The Bye Bye Man
The Bye Bye Man is the kind of film that is so boring and bereft of anything of possible interest that it becomes infuriating.
What a strange world it is that we consider normal. What daily details do we fail to notice; how delicate are our routines? These questions are exemplified by the two couples at the heart of the mysterious, perplexing "H." One is an older pair, set in their ways and in their fantasies. The younger set is unsure of their relationship and the onset of a baby. Both seem normal to the strangers around them until they, and we, take a closer look.
The first couple looks to be living out their retirement in Troy, New York, in relative peace and quiet, but Helen (Robin Bartlett) is playing the role of a mom to a “Reborn doll,” an eerie lifelike thing she feeds, changes, and makes parenting videos of. Her husband Roy (Julian Gamble) tolerates it, but looks to have a life outside of their relationship and Helen’s fantasy. Likewise, the working artist couple of Alex (Will Janowitz) and Helen (Rebecca Dayan) is equally ill at ease. Although they work together and seem like the picture perfect artist-muse pair, she’s four months pregnant and expects her partner to disappear at any moment. Both of these couples’ lives are shaken by the unexplained meteor shower that rocks their small worlds and threatens their relationship in a way their complacency never did.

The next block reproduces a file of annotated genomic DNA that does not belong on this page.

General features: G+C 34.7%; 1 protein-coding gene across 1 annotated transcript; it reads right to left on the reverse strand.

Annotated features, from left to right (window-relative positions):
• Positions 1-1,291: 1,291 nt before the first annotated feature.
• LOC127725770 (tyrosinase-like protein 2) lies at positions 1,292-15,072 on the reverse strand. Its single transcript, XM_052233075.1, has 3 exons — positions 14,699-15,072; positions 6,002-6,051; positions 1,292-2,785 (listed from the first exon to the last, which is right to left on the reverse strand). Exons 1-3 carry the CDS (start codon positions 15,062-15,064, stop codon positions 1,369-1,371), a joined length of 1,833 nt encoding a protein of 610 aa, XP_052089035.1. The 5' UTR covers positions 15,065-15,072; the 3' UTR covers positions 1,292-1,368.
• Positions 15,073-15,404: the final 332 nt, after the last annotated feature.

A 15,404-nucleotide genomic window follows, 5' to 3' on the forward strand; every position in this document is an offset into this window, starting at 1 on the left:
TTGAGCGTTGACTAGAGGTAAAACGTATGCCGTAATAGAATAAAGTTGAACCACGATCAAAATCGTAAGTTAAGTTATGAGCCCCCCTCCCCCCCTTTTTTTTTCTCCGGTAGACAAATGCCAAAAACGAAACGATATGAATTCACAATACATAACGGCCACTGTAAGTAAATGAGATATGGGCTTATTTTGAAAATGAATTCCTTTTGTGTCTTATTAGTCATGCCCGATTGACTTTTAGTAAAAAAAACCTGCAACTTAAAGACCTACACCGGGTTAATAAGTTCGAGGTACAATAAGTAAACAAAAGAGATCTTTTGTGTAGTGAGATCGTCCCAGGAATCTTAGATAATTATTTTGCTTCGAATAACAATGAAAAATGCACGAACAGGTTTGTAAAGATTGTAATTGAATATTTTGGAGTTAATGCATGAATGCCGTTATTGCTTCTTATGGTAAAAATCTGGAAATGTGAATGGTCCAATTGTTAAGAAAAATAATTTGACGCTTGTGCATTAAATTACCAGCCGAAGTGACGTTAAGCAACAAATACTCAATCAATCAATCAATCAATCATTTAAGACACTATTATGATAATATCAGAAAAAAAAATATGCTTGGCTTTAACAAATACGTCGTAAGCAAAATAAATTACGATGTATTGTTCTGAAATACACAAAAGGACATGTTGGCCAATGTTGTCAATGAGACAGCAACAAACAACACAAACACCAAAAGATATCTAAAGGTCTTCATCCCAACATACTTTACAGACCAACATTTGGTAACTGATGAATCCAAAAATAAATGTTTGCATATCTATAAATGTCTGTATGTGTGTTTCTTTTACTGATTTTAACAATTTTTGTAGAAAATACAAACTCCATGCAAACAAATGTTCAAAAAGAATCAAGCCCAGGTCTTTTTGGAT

The opening sequence clues viewers into some of the movie’s themes fairly early on. The camera closes in on the conception of baby dolls on a conveyor belt, watching each lash carefully threaded and limbs popped into place. It’s slightly unnerving but no more so than watching the elder Helen dutifully rise at all hours of the night to feed her unmoving babe, or the younger Helen instinctively reach for her belly obsessively. There’s a strong sense of anxiety surrounding motherhood in this film; how each woman reacts to it can both entrance and estrange the viewer.
At some points, “H.” is pushing to prove its experimental chops as profound concepts. If you hadn’t already made a guess about where the Helen of Troy nod stems from, “H.” openly plays with aspects of the Greek epic. There’s a motif of a cantering black stallion in the film. It's seen three times in the movie—twice as the animal seen by each male partner and once as a man costumed as the horse (Greek gods occasionally changed into animals or mortals for various reasons). Perhaps it was the Trojan Horse bringing mayhem into these couples’ lives. Yet the heavy symbolism can get in the way of what the film has to say about its central relationships.